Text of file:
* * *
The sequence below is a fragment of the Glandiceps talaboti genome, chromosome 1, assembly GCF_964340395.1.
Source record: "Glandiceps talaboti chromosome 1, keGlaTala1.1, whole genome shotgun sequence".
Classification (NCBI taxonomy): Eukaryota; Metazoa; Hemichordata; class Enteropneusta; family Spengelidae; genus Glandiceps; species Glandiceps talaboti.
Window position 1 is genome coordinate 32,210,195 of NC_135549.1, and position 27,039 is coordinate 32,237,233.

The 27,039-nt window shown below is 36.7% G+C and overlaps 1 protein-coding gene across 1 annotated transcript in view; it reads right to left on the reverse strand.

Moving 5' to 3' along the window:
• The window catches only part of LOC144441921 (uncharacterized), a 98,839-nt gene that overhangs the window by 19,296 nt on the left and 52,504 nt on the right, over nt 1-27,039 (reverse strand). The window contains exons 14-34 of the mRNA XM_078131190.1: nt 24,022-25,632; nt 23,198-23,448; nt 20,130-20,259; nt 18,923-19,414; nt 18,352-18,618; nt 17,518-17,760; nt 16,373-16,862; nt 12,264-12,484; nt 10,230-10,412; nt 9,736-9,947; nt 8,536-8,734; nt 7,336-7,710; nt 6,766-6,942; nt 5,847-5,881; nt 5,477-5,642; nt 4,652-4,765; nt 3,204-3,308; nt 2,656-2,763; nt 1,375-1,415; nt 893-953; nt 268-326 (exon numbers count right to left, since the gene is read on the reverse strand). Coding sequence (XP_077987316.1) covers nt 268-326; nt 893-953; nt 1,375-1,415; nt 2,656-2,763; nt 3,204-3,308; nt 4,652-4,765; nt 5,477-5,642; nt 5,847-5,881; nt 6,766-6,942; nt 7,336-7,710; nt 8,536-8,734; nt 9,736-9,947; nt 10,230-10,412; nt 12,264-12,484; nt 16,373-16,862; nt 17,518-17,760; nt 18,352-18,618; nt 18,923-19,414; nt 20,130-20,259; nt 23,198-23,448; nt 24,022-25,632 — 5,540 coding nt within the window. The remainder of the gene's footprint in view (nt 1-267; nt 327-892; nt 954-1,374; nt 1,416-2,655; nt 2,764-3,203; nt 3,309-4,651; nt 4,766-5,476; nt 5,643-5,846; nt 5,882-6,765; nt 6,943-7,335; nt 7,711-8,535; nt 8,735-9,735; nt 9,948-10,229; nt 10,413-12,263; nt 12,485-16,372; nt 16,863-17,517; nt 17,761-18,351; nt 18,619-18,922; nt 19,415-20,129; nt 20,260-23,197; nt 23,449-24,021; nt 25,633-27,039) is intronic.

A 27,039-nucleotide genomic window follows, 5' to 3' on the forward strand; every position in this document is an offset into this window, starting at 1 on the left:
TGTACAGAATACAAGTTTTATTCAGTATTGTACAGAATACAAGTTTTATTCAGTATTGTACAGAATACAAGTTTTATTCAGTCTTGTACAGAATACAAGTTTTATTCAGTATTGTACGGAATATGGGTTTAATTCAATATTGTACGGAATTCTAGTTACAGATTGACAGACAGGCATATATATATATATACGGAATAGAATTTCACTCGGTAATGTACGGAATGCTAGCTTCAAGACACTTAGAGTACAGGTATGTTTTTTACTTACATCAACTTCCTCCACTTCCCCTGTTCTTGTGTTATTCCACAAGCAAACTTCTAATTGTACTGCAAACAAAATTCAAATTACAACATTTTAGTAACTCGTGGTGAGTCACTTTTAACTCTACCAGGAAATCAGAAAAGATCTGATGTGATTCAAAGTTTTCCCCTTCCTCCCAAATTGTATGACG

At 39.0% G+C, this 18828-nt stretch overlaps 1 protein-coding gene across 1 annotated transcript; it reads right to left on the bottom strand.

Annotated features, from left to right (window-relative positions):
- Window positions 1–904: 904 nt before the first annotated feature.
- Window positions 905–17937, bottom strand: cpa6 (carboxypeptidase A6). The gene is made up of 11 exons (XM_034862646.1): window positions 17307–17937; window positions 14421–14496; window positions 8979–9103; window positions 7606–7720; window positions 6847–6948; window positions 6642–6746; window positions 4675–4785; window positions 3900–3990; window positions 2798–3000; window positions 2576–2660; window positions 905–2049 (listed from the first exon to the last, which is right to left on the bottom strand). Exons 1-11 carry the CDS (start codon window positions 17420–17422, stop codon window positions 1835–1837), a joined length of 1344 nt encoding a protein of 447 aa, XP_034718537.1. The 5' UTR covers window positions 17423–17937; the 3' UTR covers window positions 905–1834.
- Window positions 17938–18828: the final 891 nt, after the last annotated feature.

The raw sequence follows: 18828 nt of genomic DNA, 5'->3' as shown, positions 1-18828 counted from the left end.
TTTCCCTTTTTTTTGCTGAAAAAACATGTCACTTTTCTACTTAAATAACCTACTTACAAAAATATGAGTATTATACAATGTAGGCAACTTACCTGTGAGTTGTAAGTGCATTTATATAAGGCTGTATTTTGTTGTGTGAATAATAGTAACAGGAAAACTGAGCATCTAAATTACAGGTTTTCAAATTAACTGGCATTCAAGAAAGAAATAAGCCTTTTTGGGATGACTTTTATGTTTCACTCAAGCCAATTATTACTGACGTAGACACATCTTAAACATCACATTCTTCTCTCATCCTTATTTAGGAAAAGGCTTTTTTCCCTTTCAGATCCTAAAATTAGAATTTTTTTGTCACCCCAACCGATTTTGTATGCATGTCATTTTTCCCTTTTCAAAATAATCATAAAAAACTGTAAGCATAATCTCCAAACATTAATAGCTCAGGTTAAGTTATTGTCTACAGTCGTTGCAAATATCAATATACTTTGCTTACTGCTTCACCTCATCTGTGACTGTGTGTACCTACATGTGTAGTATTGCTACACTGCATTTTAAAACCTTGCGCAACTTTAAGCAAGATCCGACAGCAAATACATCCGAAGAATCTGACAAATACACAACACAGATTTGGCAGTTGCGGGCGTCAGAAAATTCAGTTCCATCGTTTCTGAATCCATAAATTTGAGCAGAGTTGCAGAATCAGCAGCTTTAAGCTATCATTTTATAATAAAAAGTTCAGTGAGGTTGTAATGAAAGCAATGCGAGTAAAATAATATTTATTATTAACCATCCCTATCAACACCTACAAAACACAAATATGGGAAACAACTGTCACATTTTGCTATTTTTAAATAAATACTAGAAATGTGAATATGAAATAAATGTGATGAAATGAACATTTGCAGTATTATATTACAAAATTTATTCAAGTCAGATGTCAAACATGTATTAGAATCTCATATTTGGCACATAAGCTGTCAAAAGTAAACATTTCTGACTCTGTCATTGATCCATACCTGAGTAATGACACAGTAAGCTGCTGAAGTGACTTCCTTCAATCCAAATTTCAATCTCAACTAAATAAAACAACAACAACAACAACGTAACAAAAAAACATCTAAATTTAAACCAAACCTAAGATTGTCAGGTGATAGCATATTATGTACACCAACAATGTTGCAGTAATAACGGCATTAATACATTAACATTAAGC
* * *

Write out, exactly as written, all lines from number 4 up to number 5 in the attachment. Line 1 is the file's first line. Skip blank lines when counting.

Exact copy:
Window position 1 is genome coordinate 32,210,195 of NC_135549.1, and position 27,039 is coordinate 32,237,233.

The 27,039-nt window shown below is 36.7% G+C and overlaps 1 protein-coding gene across 1 annotated transcript in view; it reads right to left on the reverse strand.